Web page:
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  • Jonathan Poyer

Biotech Discount May Have Reached a Record as M&A Deals Heat Up - Q2 Update





The S&P Select Biotech Index was threatening to break out of the recent trading range through mid-June, powered by M&A and positive clinical/ regulatory updates, but pulled back ~10% to the 200-day moving average.


In contrast, tech stocks chased higher as AI favorites Nvidia (NVDA) and Microsoft (MSFT) gained a staggering +$1.5 trillion of market capitalization YTD, which is higher than the aggregate current total market capitalization of all n=150 components in the S&P Select Biotech Index combined.


Biotech investors cheered on M&A as new deal announcements continued despite the Federal Trade Commission’s (FTC) unprecedented legal challenge to Amgen’s (AMGN) pending ~$28 billion acquisition of Horizon Therapeutics (HZNP).



The FTC broke new ground by arguing AMGN might theoretically pursue a bundled rebate strategy with some of the orphan drugs acquired from HZNP as the primary basis for attempting to block the proposed merger. This is the first biotech/pharma deal challenged by the FTC since 2009, and legal scholars suggest that the FTC is in a weak position given the deal passes historical anti-trust standards evaluating commercial overlap. Ironically, HZNP itself acquired each of the orphan products that constitute the vast majority of the deal value through a series of their own M&A transactions that were approved by the FTC in recent years. HZNP shares trade at only a ~10% discount to the announced acquisition price, suggesting the market believes the legal challenge will be defeated and the deal will close.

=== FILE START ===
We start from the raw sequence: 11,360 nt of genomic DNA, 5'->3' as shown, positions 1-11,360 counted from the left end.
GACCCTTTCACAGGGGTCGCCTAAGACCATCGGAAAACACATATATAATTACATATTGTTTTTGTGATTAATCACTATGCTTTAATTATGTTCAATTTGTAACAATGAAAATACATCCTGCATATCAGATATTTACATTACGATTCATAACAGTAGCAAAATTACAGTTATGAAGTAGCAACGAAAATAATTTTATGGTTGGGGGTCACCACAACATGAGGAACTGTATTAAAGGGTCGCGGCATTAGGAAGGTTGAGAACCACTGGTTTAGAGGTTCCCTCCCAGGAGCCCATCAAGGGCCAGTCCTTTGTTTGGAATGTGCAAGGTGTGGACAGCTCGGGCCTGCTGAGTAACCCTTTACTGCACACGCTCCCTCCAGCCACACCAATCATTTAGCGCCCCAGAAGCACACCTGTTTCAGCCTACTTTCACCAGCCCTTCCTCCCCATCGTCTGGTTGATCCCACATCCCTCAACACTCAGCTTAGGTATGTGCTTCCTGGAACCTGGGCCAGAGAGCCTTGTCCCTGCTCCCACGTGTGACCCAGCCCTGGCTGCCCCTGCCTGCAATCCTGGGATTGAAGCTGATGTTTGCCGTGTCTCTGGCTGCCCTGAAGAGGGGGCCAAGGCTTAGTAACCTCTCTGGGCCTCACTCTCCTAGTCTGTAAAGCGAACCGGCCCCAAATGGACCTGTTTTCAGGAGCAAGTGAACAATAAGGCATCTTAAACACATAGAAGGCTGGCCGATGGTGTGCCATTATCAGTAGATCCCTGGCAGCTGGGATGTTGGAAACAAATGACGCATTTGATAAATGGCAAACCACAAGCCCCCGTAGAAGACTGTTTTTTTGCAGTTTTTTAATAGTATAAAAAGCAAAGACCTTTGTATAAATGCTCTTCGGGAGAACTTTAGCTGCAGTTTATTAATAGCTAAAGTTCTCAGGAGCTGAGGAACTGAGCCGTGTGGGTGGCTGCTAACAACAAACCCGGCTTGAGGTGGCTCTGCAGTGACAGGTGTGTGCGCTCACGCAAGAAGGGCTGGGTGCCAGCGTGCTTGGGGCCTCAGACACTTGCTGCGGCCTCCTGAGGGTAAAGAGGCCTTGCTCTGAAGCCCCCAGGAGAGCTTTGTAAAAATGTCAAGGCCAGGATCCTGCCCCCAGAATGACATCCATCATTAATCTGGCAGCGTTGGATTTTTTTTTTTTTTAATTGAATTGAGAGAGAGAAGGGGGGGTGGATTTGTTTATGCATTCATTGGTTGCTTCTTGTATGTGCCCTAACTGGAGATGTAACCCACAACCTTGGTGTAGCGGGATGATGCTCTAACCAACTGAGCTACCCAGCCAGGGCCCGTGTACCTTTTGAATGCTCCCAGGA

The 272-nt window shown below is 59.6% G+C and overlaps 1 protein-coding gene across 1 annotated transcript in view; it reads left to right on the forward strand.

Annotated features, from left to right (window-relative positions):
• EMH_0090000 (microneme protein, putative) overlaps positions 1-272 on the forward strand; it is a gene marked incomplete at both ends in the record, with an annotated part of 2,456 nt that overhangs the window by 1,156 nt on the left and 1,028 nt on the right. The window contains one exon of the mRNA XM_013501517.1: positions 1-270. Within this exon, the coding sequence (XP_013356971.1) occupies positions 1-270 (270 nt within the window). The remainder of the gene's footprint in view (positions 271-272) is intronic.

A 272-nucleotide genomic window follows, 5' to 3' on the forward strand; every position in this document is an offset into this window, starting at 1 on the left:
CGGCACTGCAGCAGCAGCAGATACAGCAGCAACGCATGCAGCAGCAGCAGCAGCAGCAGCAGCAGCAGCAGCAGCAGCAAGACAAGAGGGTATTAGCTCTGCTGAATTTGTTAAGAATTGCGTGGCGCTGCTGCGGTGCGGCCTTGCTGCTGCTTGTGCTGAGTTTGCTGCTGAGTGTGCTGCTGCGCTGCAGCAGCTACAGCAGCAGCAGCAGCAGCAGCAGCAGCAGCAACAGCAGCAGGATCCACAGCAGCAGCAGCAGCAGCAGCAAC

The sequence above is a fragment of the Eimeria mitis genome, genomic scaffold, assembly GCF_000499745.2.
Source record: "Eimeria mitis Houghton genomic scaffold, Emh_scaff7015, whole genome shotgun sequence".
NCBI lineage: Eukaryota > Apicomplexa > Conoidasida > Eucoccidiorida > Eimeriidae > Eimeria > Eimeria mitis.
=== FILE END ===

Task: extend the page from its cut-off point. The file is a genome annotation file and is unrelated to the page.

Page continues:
Swedish Orphan Biovitrum (SOBI SS) announced and completed the acquisition of CTI BioPharma Corp. (CTIC) during the quarter in a deal valued at $1.7 billion. The deal was a ~90% premium to the prior day’s closing price and ~2.5x consensus revenue estimates in 2030 and did not draw any scrutiny from the FTC.



Likewise, deal spreads for the series of pre-commercial M&A deals announced in the quarter are quite narrow as the market is suggesting the FTC will not even attempt to block them. Specifically, Astellas Pharma (4503 JT) reached a deal to acquire Iveric Bio (ISEE) for $5.9 billion. The deal was only a ~20% premium to the prior day’s close as there was takeout speculation already in the stock.



Novartis (NVS) announced an agreement to acquire Chinook Therapeutics (KDNY) for $3.2 billion upfront plus $300 million as contingent value right payments. The $40 upfront cash price represented a ~67% premium to the prior close.


Ironwood Pharmaceuticals (IRWD) announced plans to acquire VectivBio Holdings (VECT) for ~$1 billion or ~40% premium to the prior day’s closing price. VECT is developing apraglutide, a synthetic GLP-2 analog currently in a Phase 3 trial for Short Bowel Syndrome with Intestinal Failure (SBS-IF). Data from this pivotal trial is expected later this year.



Eli Lilly (LLY) is perhaps the least exposed big pharma to a near term patent cliff, but they still joined the M&A party with a deal for Dice Therapeutics (DICE). The $2.4 billion takeout was a ~40% premium to the prior day’s close and continues the recent trend of going earlier. DICE completed an early phase I clinical trial with their lead oral IL-17 inhibitor and has only recently started dosing patients in a phase 2 trial.